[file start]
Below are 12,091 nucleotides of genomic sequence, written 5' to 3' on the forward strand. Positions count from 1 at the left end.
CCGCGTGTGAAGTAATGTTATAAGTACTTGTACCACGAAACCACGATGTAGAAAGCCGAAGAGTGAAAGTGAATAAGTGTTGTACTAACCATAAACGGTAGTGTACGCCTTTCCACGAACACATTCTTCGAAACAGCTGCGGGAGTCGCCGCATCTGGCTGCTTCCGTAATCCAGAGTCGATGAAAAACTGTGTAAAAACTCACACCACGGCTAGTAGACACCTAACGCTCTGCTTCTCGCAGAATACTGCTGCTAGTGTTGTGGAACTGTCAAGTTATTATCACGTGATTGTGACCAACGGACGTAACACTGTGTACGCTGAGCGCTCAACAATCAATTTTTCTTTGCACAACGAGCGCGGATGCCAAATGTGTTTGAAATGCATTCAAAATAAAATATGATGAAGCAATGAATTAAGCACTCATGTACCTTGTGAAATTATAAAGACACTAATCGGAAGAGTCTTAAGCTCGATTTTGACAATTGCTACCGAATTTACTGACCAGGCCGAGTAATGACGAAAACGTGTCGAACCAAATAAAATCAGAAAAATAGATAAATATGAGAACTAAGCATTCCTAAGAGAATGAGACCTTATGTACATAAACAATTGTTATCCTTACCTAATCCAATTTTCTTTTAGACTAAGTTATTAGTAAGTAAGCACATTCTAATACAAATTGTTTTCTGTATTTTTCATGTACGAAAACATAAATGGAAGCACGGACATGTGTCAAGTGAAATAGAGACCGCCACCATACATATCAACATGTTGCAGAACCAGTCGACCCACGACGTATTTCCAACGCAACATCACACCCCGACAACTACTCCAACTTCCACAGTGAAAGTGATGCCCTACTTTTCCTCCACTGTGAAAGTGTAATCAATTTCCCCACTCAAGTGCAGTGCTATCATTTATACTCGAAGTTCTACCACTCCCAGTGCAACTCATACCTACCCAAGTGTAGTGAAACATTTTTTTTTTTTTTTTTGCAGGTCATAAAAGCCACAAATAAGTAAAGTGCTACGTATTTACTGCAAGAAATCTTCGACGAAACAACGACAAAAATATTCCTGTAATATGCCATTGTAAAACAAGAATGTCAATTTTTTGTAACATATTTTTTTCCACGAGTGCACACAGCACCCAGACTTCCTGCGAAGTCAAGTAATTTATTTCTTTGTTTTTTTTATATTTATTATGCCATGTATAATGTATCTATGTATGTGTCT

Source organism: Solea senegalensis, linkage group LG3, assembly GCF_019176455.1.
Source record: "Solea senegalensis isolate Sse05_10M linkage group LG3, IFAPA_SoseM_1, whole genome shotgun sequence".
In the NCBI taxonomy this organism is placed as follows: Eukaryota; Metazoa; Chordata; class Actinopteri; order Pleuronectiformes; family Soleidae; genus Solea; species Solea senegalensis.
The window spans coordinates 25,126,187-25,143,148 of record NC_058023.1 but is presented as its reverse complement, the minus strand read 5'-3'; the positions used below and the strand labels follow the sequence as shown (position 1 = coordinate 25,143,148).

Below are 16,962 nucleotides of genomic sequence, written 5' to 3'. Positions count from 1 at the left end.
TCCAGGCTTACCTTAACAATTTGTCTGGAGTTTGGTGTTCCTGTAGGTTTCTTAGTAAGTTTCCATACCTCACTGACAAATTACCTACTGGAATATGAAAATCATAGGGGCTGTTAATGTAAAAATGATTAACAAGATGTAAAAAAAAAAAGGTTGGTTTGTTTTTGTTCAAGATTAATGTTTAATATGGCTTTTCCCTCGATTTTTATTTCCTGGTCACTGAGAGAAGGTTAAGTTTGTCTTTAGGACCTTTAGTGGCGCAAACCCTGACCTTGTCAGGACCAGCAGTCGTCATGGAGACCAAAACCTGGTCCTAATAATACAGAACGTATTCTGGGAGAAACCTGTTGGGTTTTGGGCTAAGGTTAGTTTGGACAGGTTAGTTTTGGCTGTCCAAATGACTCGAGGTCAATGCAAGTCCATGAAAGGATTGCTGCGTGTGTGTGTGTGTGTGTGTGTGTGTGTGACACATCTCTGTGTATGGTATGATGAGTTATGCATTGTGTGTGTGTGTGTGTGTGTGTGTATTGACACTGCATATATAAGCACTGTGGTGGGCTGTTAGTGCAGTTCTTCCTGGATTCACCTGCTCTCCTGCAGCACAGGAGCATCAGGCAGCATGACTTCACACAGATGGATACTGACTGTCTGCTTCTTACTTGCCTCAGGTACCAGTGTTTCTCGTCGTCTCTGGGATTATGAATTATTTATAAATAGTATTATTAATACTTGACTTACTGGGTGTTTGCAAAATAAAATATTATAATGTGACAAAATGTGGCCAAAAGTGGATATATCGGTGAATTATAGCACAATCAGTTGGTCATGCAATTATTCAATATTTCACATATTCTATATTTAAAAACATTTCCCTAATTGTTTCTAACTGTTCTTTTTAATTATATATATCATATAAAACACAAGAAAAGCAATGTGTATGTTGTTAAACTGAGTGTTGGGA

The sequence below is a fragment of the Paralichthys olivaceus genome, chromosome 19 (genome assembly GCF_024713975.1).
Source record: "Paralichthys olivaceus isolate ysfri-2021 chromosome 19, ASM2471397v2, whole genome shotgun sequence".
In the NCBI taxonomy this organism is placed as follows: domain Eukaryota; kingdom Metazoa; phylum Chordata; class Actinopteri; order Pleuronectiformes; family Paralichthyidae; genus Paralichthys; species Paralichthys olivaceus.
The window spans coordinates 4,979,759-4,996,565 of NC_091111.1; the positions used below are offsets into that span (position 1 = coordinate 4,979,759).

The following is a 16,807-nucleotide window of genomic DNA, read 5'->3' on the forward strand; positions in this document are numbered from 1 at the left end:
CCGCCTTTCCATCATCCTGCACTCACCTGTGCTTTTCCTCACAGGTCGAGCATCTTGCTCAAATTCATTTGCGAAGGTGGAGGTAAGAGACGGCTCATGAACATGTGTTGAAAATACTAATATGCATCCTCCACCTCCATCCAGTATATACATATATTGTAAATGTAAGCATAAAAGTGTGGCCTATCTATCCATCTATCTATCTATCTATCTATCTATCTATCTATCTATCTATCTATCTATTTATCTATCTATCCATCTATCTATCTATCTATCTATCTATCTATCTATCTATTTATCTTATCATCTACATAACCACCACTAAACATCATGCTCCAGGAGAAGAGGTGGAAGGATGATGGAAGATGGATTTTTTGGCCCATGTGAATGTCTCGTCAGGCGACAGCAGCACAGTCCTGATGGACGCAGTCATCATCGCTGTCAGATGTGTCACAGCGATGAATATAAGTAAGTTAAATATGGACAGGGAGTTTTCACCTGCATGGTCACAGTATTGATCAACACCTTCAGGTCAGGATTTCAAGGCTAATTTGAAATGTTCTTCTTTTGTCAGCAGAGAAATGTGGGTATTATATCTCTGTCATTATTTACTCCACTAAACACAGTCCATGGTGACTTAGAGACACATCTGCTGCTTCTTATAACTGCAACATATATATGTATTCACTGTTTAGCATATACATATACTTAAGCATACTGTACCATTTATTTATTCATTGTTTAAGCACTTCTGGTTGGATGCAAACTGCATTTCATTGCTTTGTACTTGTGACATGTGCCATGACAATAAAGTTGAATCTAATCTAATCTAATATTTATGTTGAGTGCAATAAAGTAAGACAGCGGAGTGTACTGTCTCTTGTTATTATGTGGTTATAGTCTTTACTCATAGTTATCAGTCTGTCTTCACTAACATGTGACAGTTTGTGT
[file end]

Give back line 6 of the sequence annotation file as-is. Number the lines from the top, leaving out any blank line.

The window spans coordinates 25,126,187-25,143,148 of record NC_058023.1 but is presented as its reverse complement, the minus strand read 5'-3'; the positions used below and the strand labels follow the sequence as shown (position 1 = coordinate 25,143,148).